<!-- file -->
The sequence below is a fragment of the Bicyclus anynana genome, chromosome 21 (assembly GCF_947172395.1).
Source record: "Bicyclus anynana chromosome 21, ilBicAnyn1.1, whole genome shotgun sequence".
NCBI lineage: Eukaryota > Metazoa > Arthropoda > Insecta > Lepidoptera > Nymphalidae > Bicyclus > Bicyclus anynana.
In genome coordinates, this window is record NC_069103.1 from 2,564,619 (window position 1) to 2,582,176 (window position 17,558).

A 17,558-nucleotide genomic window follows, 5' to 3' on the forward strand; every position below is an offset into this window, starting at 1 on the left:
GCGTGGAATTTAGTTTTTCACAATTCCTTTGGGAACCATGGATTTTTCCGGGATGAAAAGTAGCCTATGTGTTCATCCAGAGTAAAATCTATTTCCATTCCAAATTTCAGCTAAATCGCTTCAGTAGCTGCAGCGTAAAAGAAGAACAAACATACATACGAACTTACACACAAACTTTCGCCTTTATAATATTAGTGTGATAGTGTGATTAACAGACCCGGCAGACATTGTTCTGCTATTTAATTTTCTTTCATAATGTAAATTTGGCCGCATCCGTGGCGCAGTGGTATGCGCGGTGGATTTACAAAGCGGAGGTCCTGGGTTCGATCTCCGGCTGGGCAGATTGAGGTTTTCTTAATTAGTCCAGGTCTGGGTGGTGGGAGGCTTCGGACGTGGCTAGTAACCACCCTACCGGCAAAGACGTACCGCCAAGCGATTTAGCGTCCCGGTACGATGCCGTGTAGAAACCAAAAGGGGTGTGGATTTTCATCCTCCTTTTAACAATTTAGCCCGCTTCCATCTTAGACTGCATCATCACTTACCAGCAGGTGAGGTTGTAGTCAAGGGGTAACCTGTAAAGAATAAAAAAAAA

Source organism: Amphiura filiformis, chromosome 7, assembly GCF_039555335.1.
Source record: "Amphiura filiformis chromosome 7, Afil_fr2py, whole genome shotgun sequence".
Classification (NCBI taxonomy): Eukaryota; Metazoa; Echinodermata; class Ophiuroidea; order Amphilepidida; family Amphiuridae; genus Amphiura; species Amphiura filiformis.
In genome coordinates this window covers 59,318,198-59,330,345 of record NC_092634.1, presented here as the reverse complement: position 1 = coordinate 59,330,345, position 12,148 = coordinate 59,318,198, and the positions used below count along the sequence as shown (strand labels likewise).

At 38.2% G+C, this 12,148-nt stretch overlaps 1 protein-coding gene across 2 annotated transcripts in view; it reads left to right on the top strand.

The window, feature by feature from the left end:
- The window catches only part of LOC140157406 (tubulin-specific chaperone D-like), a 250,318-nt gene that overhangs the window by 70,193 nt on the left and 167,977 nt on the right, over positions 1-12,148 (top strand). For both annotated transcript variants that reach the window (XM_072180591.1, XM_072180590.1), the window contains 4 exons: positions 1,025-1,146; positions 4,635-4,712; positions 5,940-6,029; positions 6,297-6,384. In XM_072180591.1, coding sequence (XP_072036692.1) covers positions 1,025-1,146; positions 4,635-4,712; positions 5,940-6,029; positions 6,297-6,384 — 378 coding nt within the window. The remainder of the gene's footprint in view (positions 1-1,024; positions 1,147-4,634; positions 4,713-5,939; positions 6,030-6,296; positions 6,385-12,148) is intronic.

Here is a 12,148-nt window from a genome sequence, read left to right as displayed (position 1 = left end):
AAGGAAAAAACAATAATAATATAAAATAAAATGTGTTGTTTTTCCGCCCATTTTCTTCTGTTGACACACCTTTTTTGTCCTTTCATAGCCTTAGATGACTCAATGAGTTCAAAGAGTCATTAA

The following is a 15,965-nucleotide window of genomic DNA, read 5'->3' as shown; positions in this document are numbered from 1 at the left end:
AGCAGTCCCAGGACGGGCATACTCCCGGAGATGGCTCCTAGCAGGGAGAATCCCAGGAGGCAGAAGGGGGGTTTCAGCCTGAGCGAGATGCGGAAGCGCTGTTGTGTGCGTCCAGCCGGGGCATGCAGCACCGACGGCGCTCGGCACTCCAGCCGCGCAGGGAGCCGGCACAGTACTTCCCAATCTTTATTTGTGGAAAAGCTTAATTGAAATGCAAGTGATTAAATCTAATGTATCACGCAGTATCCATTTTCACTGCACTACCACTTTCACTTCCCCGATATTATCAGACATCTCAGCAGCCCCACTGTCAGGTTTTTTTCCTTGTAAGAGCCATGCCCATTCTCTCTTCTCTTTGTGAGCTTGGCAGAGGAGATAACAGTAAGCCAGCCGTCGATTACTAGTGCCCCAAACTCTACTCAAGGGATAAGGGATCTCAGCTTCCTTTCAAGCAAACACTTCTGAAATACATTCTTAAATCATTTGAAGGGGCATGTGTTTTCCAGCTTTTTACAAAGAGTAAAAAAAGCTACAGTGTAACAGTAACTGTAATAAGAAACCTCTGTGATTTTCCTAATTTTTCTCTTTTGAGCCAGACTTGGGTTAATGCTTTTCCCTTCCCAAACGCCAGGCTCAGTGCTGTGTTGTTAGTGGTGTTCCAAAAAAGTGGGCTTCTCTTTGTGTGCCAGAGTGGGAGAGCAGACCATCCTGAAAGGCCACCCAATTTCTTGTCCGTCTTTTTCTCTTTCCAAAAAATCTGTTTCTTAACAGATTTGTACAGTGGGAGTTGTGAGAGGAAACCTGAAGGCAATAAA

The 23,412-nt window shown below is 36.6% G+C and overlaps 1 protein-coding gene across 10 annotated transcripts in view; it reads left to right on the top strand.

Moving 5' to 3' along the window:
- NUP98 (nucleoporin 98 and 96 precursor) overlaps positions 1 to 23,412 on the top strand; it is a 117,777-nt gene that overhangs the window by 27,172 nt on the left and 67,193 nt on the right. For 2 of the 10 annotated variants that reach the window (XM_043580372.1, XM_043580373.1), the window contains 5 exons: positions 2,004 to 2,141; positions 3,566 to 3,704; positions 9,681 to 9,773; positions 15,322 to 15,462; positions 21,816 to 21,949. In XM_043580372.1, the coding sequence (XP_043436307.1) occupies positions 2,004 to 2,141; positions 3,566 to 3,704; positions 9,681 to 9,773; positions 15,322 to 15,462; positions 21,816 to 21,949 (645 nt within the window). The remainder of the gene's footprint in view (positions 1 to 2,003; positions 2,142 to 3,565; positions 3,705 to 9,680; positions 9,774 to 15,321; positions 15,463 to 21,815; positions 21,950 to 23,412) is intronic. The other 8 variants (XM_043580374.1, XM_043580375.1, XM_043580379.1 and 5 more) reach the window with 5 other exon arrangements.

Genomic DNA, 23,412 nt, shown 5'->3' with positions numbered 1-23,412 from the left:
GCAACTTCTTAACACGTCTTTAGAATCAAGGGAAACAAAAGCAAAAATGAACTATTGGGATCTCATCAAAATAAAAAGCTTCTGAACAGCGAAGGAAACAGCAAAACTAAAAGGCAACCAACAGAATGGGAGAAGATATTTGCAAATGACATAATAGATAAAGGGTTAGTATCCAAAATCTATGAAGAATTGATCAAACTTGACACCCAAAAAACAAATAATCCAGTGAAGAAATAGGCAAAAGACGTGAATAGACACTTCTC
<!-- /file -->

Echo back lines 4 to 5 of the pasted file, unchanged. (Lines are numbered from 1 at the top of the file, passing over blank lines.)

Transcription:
In genome coordinates, this window is record NC_069103.1 from 2,564,619 (window position 1) to 2,582,176 (window position 17,558).

A 17,558-nucleotide genomic window follows, 5' to 3' on the forward strand; every position below is an offset into this window, starting at 1 on the left: